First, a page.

In the meantime in America in 1898 Goodyear Tire and Rubber Company was founded by Frank Seiberling just short of forty years after Charles Goodyear's death. Charles Goodyear who is often credited with the invention of "Vulcanized Rubber" and he himself even went as far as to claim that he invented the Vulcanization Process back in 1939. But in fact, in the book, "Mechanics and
Thermomechanics of Rubberlike Solids", published in May of 2014, Saccomandi and Ogden state, "In 1834 the German chemist Friedrich Ludersdorf and Nathaniel Hayward discovered that the addition of sulphur to gum rubber lessened or eliminated... [it's] stickiness". It was in 1853 the American inventor Charles Goodyear claimed that he had founded the Pneumatic tire back in 1939, but Hayward and Ludersdorf state that this was done "using the findings of the two chemist discovered" the same process and named it Vulcnisation ; the product was soon to be call Vulcanized Rubber. Goodyear does state in his book that he did in fact carry out one of many experiments for the optimization of cured rubber whilst collaborating with Nathaniel Hayward whom he had visited at a Roxbury Rubber plant. Some historians claim that Goodyear purchased the rights to use the process from Hayward; Unfortunately Goodyear's process was not accepted in England and failed in a factory in France. However,Goodyear did go on to be granted more than sixty patents; some of these inventions had to be defended by Goodyear on the basis of copyright infringement. One famous case was Goodyear v. Day and Goodyear prevailed after a long court battle that ended in 1852 the same time as his travels to England and eventually France.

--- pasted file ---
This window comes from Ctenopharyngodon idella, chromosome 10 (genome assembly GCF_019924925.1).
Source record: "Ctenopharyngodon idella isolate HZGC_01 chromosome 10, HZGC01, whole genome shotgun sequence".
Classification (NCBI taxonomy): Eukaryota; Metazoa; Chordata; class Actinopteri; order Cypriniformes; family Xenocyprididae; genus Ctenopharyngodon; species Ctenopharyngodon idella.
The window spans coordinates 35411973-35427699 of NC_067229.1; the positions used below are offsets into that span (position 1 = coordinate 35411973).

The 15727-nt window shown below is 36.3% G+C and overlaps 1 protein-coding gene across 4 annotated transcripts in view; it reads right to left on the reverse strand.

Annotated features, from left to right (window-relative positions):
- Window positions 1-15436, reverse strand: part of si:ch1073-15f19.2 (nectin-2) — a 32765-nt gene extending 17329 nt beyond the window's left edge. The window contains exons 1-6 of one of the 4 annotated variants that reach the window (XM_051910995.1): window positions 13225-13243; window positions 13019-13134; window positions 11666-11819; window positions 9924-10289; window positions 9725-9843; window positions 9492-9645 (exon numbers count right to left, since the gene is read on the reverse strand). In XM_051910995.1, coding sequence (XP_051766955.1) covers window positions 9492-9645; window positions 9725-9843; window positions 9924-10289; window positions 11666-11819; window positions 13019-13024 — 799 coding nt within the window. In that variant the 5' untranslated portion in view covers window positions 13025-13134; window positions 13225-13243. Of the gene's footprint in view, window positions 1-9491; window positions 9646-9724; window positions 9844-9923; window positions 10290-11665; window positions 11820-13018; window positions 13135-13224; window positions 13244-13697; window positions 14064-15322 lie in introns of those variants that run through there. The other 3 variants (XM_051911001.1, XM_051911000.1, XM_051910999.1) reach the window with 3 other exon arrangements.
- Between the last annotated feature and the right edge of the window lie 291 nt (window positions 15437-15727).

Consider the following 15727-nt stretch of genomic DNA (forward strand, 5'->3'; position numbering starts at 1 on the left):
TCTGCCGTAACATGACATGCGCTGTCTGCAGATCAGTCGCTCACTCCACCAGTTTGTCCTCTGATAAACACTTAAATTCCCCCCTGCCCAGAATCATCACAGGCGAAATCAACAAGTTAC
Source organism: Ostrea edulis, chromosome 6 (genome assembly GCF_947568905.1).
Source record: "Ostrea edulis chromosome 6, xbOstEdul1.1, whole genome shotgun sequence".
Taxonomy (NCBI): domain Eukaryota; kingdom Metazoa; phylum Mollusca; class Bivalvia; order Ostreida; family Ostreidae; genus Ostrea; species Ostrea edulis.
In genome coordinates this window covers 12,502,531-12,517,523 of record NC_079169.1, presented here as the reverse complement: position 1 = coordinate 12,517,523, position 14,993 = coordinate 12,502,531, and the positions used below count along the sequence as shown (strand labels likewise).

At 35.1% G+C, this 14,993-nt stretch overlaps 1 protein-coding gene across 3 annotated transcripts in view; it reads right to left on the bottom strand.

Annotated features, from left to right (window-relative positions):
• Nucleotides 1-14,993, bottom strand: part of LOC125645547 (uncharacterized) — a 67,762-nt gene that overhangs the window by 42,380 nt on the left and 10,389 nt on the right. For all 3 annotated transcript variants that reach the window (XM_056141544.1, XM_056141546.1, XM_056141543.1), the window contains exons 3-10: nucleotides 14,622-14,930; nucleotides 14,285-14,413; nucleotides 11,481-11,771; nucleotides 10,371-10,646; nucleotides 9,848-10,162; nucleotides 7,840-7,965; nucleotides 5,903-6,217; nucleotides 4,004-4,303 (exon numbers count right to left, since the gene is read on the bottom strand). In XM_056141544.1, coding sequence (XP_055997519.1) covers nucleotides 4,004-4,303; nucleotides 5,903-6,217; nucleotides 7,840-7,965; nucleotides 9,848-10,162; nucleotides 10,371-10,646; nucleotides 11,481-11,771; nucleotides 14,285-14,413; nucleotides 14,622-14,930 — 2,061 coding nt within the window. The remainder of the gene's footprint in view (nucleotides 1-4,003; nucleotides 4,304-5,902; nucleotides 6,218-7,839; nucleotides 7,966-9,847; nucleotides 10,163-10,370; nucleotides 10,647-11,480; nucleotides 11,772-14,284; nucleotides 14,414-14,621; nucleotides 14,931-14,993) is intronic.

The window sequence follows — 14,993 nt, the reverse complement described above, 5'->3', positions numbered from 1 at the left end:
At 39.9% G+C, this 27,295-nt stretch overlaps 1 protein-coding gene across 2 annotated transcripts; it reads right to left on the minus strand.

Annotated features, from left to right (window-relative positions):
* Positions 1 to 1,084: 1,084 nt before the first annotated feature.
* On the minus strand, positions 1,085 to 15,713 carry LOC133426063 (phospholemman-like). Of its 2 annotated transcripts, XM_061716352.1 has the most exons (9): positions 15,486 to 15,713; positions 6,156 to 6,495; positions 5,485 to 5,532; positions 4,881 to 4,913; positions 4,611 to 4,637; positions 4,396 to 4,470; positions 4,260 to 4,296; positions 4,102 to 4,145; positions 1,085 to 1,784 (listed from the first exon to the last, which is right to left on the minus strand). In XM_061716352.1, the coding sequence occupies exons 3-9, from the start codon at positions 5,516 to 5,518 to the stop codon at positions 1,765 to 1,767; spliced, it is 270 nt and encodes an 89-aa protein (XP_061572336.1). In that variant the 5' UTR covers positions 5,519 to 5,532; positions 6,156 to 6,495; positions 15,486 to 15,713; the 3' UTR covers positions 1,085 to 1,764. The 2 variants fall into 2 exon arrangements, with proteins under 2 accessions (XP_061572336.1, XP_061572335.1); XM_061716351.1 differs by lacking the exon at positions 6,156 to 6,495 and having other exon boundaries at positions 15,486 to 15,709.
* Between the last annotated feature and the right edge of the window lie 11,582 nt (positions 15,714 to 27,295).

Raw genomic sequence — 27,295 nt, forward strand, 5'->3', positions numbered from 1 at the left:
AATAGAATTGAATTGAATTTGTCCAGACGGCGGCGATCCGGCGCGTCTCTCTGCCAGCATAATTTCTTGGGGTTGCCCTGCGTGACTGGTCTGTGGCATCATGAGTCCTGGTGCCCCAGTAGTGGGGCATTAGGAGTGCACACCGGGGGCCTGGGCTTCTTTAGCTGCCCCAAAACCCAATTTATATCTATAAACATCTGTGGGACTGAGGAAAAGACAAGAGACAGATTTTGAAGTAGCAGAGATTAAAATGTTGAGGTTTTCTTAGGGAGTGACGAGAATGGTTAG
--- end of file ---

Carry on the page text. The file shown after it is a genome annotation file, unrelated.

Now lets take a few steps back to Dunlop and Cros who would not have been able to form what was to be known as "Dunlop Tires" without the vulcanization technology and the "Clincher" rim